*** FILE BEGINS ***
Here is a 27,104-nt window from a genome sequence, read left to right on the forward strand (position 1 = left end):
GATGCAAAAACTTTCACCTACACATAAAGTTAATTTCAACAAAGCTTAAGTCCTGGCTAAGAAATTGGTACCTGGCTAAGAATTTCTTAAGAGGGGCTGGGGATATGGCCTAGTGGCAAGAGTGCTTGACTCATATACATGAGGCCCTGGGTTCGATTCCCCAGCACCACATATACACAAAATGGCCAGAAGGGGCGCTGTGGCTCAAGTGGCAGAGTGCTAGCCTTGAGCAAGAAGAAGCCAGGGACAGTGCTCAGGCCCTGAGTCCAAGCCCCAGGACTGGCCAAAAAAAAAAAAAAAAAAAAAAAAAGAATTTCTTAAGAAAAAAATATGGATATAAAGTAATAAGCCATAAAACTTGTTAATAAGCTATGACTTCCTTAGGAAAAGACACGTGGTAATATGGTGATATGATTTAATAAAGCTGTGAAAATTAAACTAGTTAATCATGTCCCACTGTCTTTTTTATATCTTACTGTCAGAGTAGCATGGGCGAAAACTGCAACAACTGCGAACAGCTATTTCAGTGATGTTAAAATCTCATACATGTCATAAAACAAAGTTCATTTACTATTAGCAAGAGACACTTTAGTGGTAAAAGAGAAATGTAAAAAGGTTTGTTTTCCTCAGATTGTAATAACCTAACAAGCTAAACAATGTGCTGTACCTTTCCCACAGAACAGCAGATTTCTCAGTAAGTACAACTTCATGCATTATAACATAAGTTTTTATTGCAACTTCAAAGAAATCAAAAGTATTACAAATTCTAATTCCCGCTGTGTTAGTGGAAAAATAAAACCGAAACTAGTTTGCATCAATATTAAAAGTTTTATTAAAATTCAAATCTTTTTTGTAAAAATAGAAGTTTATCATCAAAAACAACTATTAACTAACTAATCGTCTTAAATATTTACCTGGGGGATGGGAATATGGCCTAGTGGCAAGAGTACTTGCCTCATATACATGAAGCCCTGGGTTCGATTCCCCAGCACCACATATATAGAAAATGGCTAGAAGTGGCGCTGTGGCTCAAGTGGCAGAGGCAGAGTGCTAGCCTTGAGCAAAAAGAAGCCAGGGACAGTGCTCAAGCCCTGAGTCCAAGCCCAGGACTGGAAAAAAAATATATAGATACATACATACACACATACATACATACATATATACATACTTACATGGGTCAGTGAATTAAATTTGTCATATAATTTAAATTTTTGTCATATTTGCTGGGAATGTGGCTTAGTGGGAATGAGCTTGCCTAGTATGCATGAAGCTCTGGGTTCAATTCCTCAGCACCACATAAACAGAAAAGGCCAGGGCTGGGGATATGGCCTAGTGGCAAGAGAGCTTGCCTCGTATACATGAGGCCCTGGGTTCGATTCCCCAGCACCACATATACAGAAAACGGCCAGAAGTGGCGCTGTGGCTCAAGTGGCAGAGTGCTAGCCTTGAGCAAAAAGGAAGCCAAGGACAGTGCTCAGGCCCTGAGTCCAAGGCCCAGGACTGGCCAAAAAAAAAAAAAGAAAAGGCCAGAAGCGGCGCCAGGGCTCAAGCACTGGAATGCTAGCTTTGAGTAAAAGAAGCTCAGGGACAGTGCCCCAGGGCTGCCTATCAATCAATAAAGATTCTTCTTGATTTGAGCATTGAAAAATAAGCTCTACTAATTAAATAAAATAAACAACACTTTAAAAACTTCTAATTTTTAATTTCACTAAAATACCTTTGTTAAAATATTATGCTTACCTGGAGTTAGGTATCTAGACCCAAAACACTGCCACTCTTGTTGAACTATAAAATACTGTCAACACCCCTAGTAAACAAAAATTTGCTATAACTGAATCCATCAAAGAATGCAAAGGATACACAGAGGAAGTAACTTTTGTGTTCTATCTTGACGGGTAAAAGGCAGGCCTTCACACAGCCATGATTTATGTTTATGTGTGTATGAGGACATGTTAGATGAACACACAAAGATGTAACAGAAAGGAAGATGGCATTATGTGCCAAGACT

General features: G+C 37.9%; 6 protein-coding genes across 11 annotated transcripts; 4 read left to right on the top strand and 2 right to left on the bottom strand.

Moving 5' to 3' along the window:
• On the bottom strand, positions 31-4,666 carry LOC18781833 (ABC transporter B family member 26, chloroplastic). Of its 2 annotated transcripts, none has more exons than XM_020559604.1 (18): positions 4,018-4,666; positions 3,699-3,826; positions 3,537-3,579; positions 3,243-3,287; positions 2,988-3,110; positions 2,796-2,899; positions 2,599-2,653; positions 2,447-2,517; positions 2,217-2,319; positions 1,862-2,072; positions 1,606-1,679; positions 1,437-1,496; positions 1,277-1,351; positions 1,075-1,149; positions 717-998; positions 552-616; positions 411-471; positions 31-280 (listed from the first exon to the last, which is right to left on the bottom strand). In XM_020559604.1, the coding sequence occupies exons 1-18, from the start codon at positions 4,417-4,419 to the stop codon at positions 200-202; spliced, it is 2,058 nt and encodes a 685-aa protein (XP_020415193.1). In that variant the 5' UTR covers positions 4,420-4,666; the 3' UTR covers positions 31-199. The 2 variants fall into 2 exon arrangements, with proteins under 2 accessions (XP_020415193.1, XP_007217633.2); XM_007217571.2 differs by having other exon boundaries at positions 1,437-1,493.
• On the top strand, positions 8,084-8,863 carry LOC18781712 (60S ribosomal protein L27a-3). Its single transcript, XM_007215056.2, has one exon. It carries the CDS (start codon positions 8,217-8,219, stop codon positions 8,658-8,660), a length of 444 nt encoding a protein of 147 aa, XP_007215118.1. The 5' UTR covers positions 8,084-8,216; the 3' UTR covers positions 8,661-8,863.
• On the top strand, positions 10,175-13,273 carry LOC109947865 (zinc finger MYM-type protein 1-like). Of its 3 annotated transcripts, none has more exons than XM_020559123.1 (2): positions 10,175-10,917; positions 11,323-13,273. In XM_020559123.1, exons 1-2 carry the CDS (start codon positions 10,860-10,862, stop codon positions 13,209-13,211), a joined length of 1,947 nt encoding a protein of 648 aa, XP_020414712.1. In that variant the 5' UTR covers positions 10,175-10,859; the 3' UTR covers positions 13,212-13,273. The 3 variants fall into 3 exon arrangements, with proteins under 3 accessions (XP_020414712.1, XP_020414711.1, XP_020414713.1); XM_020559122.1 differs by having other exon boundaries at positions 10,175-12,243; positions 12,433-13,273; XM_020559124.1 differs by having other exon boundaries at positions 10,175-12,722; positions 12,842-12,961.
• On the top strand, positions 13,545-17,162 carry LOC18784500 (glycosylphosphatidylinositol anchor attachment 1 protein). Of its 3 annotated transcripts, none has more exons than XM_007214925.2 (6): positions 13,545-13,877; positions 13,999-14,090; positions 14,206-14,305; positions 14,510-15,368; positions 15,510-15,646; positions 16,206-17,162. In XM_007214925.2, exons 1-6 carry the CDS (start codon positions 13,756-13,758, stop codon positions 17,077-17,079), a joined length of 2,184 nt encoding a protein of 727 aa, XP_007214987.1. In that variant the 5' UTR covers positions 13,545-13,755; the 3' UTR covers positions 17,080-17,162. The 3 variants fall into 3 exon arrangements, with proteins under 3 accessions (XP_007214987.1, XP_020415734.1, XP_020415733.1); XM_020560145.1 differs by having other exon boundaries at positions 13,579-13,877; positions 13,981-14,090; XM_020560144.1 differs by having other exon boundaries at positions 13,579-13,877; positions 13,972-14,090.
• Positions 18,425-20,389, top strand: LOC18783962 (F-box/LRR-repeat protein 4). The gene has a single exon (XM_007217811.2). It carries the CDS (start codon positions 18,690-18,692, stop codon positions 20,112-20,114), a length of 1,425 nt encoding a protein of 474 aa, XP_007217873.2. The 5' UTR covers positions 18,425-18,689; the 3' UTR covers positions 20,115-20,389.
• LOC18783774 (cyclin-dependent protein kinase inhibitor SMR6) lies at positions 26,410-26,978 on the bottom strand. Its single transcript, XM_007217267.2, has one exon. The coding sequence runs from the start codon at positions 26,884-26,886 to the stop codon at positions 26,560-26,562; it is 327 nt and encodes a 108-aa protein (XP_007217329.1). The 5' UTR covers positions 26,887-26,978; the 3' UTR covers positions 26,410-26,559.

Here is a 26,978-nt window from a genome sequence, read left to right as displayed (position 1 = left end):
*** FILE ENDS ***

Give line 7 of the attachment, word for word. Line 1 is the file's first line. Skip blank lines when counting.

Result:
• On the top strand, positions 10,175-13,273 carry LOC109947865 (zinc finger MYM-type protein 1-like). Of its 3 annotated transcripts, none has more exons than XM_020559123.1 (2): positions 10,175-10,917; positions 11,323-13,273. In XM_020559123.1, exons 1-2 carry the CDS (start codon positions 10,860-10,862, stop codon positions 13,209-13,211), a joined length of 1,947 nt encoding a protein of 648 aa, XP_020414712.1. In that variant the 5' UTR covers positions 10,175-10,859; the 3' UTR covers positions 13,212-13,273. The 3 variants fall into 3 exon arrangements, with proteins under 3 accessions (XP_020414712.1, XP_020414711.1, XP_020414713.1); XM_020559122.1 differs by having other exon boundaries at positions 10,175-12,243; positions 12,433-13,273; XM_020559124.1 differs by having other exon boundaries at positions 10,175-12,722; positions 12,842-12,961.